It became the seventh US state on April 28th, 1788. Where the ‘Star Spangled Banner’ was written, in 1812, by Marylander Francis Key. A bridge named after him opened in the state in 1977, a bridge with the third longest span of any continuous truss in the world. The most common names are Noah and Olivia, for men and women respectively. Home of the B & O Railroad Museum, the site that the first telegraph message was sent to in 1844, reading, ‘What hath God Wrought?’ Quite. Birthplace of comedian Lewis Black, musician Frank Zappa, baseball star George ‘Babe’ Ruth Jr., and legends John Waters Jr. and David Hasselhoff. Home of America’s first Roman Catholic Cathedral, the wonderfully named Basilica of the National Shrine of the Assumption of the Blessed Virgin Mary. I wonder if she had a problem with unicorns. Hmm. And it was the first state to adopt a state sport. Jousting. Yes, seriously. Actual jousting. Today, we’re visiting the Old Line State, Maryland.
Maryland is a dynamic, friendly and welcoming state on the east coast of America, bordered by Delaware, Pennsylvania, Virginia and West Virginia, plus the Atlantic Ocean. It is the 42nd largest state at 12,406 square miles, with the 19th largest population with just over six million people. The state motto is, ‘Fatti maschii, parole femine,’ which is the only American state motto in Italian, and literally translates as, ‘Manly Deeds, Womanly Words,’ but is often incorrectly interpreted as, ‘Strong Deeds, Gentle Words.’
The black and gold design on the flag comes from the coat of arms of Sir George Calvert, 1st Baron Baltimore. Lord Baltimore set up a settlement in Newfoundland as a refuge for English Catholics, before moving the settlement to somewhere rather more clement. Where he moved to became the state of Maryland, making Baltimore the spiritual founder of the state. The red and white elements of the flag come from the Crossland line, the family of Baltimore’s mother. It is one of only four American state flags that do not contain the colour blue. Baltimore gave the honour of naming the colony to King Charles I. Since he’d already named Carolina after himself, he named the colony after his wife instead, Henrietta Maria of France. The original name the King gave the colony was ‘Terra Mariae,’ but it was Anglicised to ‘Maryland.’ I’m sure this gesture made many women quite angry at the time. “A necklace! The King just named a bloody colony after his wife but all I get is a bloody necklace!”
This state is very much America in miniature, an incredibly diverse and liberal pace, charming in the extreme. A state that has it all. From sandy dunes dotted with sea grass, to low marshlands teeming with wildlife, to large trees by the bay, to gently rolling hills of oak forests, to pine groves in the mountains. Plus a mixture of the urban and the rural, of the historic and the modern, of orchards and farms, full of all kinds of lovely fresh fruit. Marylanders are a nice, proud and art loving people, a folk who come with a unique and colourful accent plus a fanatic devotion to sports. From lacrosse, to gridiron football, baseball, ice hockey and basketball. An outdoorsy sort of people who adore a good old hike, bike ride or a weekend out camping. But they are most mad about their food, richly exotic cuisine. A Marylander’s eccentric love of crabs and natty boh beer is wonderfully weird, hon.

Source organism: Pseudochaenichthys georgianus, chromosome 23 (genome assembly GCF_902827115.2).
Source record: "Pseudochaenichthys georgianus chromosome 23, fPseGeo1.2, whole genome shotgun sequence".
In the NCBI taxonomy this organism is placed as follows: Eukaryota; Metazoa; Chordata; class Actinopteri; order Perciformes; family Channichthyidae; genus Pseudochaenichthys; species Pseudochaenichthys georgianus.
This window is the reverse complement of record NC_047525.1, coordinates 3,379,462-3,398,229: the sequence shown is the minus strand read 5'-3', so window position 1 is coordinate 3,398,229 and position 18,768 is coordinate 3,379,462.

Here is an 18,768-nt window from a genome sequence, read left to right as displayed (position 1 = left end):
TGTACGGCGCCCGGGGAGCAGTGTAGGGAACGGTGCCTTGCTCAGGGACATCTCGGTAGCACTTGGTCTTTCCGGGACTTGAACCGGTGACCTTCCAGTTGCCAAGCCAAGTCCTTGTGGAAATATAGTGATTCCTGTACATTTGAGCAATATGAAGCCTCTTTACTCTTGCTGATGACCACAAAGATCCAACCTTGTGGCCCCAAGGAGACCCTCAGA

There are sights to see such as Catoctin Mountain Park, established in 1954 and covering eight square miles. This splendid and incicurable park exudes all the warmth and majesty you’d expect from such a delight. And then there’s Brookside Gardens in Silver Spring, an otherworldly and stunning picturesque place. The bright colours and gentle waters combine to create calming and sumptuous gardens.
Then there’s the supernaculum and quaint city of Havre de Grace, one of many elegant richly historic places dotted around the state. A poetic and effortless wonder, sparkling and gleaming like some rare beginningless marvel. A lovely and gorgeous city indeed.
But my favourite sight of Maryland has to be the outstanding Baltimore Basilica, to give it its shortened name, a stunning and ethereal neoclassical building, radiating a timeless and toothful beauty. It dances to a rhythm isangelous and oozes a quiescent and raimentless allure, nearly 200-years-old but as empyrean, soothing and spotless as the day it was born. A bonny jewel in a bonny city, its ineffable beating heart.
Maryland. The state of crabs, history and jousting.
Images (Click on Them to Enlarge)
1) The flag of Maryland
2) Baltimore Basilica
3) Havre de Grace
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